"The conservatives have declared war and they are convinced they can reform the Church with a frontal attack," a senior Vatican prelate said, speaking on the condition of anonymity because "the line is silence" now.
In a detailed 11-page bombshell statement given to conservative Roman Catholic media outlets during the Pope's visit to Ireland, Archbishop Carlo Maria Vigano accused a long list of current and past Vatican and US Church officials of covering up the case of Cardinal Theodore McCarrick, who resigned last month in disgrace.
Ireland is not as Catholic as it used to be. One area where the Church still has a great deal of influence, though, is in the public schools. But some Irish parents want to re-examine the role of religion in educations.
Right up until the day of the referendum, pretty much everyone thought Ireland’s vote on abortion this past Friday was going to be close. It wasn’t. Two-thirds of voters said "yes" to repealing the country’s constitutional ban on abortion.
The fiercely contested vote divided political parties, saw the once-mighty church take a back seat, with the campaign defined by women on both sides publicly describing their personal experiences of terminations.
Ireland votes on abortion this week. Ciara O’Connor Walsh, who's a supporter of abortion rights, knows where she stands on the issue. But she wondered, what do folks on the other side have to say? She's produced a podcast series called, The Eighth.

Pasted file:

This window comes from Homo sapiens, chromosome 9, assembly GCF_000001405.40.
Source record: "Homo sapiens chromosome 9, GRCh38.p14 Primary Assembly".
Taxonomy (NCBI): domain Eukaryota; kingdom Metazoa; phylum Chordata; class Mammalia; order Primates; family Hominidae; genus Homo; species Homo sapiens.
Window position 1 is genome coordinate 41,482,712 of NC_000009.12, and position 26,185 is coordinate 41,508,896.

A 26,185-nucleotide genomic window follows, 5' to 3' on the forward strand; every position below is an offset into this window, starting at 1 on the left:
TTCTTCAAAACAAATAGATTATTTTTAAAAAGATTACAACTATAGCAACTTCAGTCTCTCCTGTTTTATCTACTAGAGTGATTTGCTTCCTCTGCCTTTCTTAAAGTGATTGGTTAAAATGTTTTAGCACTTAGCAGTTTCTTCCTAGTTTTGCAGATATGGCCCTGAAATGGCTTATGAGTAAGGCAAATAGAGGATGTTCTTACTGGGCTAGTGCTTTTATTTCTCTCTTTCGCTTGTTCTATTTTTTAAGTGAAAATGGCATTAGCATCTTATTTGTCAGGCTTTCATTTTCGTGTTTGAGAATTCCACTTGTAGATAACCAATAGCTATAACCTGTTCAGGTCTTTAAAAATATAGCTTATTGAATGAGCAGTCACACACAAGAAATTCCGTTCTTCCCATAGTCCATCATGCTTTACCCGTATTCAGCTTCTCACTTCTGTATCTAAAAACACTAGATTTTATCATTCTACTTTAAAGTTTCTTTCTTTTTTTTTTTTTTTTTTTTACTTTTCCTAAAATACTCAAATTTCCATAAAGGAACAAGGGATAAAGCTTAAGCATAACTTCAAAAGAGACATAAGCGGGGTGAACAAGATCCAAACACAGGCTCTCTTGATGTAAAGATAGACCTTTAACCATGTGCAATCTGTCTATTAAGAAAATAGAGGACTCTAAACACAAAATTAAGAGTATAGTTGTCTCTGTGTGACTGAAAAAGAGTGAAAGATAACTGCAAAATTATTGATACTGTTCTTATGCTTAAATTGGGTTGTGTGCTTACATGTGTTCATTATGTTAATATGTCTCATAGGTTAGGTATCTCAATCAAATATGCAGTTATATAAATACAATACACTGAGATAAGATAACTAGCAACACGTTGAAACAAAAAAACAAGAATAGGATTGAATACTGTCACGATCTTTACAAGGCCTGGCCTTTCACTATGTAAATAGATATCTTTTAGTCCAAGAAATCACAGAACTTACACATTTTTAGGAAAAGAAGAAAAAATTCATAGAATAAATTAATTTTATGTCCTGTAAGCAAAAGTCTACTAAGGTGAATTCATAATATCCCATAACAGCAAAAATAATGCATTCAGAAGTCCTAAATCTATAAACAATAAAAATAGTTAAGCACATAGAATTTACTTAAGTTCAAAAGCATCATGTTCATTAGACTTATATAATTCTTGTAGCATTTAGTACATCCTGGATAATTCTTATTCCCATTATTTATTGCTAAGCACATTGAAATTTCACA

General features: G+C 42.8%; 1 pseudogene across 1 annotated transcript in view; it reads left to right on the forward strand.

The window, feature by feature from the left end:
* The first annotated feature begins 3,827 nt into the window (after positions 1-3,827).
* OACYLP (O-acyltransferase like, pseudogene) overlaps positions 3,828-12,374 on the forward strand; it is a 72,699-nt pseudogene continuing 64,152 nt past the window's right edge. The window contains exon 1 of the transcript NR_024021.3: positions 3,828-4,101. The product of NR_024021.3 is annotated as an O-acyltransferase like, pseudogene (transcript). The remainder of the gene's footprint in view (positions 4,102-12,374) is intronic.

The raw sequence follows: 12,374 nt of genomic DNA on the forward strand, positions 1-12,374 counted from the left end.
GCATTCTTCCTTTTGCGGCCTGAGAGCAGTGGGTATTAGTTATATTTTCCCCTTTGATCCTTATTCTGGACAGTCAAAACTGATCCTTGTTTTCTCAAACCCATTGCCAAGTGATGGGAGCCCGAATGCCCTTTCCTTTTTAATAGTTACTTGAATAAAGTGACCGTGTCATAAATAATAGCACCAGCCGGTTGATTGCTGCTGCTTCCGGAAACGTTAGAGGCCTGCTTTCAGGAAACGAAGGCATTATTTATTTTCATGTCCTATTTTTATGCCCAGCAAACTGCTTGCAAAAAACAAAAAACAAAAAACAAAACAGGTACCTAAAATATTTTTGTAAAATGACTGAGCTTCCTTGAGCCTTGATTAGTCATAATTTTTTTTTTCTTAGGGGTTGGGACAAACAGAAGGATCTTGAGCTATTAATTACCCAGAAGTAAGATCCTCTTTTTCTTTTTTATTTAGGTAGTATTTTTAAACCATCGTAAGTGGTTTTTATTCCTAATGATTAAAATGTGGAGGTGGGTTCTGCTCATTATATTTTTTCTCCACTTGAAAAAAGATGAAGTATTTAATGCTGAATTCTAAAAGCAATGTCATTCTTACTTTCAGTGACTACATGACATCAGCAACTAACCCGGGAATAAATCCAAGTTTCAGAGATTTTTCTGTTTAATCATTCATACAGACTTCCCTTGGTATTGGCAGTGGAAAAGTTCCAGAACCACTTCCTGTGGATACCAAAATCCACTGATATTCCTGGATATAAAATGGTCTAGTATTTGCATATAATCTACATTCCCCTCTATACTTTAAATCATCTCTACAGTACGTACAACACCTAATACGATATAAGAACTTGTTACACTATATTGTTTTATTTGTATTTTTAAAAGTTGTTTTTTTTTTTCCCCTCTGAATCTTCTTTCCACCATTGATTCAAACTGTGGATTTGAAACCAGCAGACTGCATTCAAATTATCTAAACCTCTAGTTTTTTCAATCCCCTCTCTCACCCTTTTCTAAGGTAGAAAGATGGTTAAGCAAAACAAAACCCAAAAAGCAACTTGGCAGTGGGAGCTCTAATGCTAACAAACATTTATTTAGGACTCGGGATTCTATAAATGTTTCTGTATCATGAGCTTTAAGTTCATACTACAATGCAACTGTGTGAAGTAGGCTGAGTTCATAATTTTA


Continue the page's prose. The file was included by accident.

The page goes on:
For today's Geo Quiz we wanted to know which sea is connected to Northern Ireland's Strangford Lough. The answer is the Irish Sea. Anchor Lisa Mullins speaks with Martin Wright, managing director of Marine Current Turbines that's trying to generate electricity from the tidal currents that flow through the narrows between the Strangford Lough and the sea.
A record company executive tells host Lisa Mullins that he'd love to discover the next Spice Girls. So Lisa Mullins asks him, "why did you sign a recording contract with three small-town priests from Northern Ireland?"
With 2009 likely to be a crucial year for international climate change negotiations, there's increased attention on the role agriculture may play in driving up global temperatures. Cows and sheep produce a LOT of methane, and scientists are looking at new ways to cut such "emissions". The BBC's Matt McGrath reports from Dublin.